Shale Deal Could Signal Consolidation in Permian -- WSJ
By Christopher M. Matthews and Bradley Olson
This article is being republished as part of our daily reproduction of WSJ.com articles that also appeared in the U.S. print edition of The Wall Street Journal (March 29, 2018).
Concho Resources Inc. has agreed to buy RSP Permian Inc.in a deal that could herald the start of a consolidation push in America's most active shale-drilling region.
The companies are valuing the all-stock deal at roughly $9.5 billion, including net debt from RSP, both firms said Wednesday. That would make it the largest-ever deal in the Permian Basin, the area of Texas and New Mexico where big companies including Exxon Mobil Corp. and Chevron Corp. are now ramping up production along with smaller independent shale drillers.
The deal could mean it is "game on in the Permian," investment bank Jefferies Group LLC said in a note to investors, as other producers in the region could move to snatch up smaller competitors. The combination will make Concho the region's biggest current active driller, the companies said.
"We're now getting more into the development phase" of the U.S. shale boom, said Tim Leach, chief executive of Concho Resources. "The efficiency that you can gain by a bigger balance sheet and a bigger program is really what's driving this transaction."
The pace of deals for U.S. shale producers has slowed recently as investors demand the companies exercise discipline and live within their means to provide better returns to shareholders. Larger-scale deals involving assets across the U.S. have been unpalatable to many producers because of shareholder pressure, say bankers and lawyers advising the companies. But deals restricted to assets in the Permian, where logistical scale can provide a huge advantage, could make sense, some say.
As the U.S. shale boom matures and drilling levels continue to intensify in the Permian basin, more operators are trying to boost production while holding down costs. That has become far more complex as companies scramble for workers and supplies needed for the enormous fracking jobs that are far more common now.
Managing the logistical challenge of preparing and disposing of the sand, water, chemicals and other supplies needed for these developments has become a daunting prospect. For example, the sand required for just one well can fill 100 railcars, according to industry analysts.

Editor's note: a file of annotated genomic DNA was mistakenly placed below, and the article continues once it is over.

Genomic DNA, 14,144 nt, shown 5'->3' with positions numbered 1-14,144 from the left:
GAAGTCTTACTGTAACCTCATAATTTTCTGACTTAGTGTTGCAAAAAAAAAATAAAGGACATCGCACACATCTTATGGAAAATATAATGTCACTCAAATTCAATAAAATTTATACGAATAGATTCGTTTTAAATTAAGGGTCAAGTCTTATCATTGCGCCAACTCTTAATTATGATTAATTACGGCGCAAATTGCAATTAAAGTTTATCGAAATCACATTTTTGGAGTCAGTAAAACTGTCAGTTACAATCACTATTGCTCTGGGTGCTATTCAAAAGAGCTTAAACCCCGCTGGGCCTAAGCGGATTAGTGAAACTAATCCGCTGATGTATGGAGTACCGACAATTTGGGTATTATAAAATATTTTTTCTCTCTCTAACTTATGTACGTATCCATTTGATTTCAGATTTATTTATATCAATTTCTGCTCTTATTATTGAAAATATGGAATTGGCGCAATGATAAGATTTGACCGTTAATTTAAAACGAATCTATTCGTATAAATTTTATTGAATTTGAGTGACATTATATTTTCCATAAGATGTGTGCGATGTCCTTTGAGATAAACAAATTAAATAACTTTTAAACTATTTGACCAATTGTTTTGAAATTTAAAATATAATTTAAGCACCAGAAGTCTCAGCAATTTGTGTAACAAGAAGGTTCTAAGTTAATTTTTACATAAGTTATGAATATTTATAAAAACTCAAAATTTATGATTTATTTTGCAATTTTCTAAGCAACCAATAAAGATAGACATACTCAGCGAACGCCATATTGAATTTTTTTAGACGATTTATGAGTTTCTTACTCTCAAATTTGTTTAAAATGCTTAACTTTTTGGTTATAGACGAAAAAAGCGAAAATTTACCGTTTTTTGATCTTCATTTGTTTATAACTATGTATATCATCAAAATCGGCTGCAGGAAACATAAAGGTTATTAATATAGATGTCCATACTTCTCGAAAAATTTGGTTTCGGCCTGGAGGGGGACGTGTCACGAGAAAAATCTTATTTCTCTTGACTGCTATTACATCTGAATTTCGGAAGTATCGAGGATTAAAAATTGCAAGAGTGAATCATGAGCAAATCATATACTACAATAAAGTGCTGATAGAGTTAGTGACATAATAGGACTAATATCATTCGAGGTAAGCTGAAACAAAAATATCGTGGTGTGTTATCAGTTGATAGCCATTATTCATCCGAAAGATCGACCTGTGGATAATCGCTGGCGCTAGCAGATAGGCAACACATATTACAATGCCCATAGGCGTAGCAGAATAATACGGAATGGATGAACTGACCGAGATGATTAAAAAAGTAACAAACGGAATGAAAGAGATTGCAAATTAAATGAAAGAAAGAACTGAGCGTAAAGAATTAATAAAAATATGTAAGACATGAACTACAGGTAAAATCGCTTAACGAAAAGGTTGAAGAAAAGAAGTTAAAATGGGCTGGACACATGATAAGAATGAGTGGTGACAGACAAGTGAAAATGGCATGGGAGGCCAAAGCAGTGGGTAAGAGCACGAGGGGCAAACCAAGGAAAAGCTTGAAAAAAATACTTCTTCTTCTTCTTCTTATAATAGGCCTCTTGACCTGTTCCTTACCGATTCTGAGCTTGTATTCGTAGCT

"If one considers the importance of scale/scope in a currently labor and service constrained Permian basin. this represents a long-term significant strategic advantage," said Simmons & Co. in a note to investors.
Companies also are moving to drill many wells all at once in certain areas to save costs and ensure that the wells don't interfere with one another, a prospect that would reduce their profitability. All those factors point to a need for bigger companies.
Concho is paying a large premium for RSP, purchasing its assets for $76,000 per acre, according to Jefferies' estimates. That price is significantly higher than in other recent deals in the Permian, in which prices were roughly $40,000 per acre or less.
The deal would expand Concho's Permian Basin footprint by about 92,000 acres and would give Concho 27 rigs, the basin's biggest drilling program. Occidental Petroleum Corp. has the highest production from the area, but much of its output is from recovering oil out of older wells.
Given its growth plans, Concho is on track to become the biggest producer in that region within a few years, and all of its operations involve newer, more advanced techniques.
Shares of Concho fell more than 8% Wednesday following the announcement, while RSP shares gained more than 15%.
The deal is expected to close in the third quarter and still requires shareholder and regulatory approval.
--Allison Prang contributed to this article.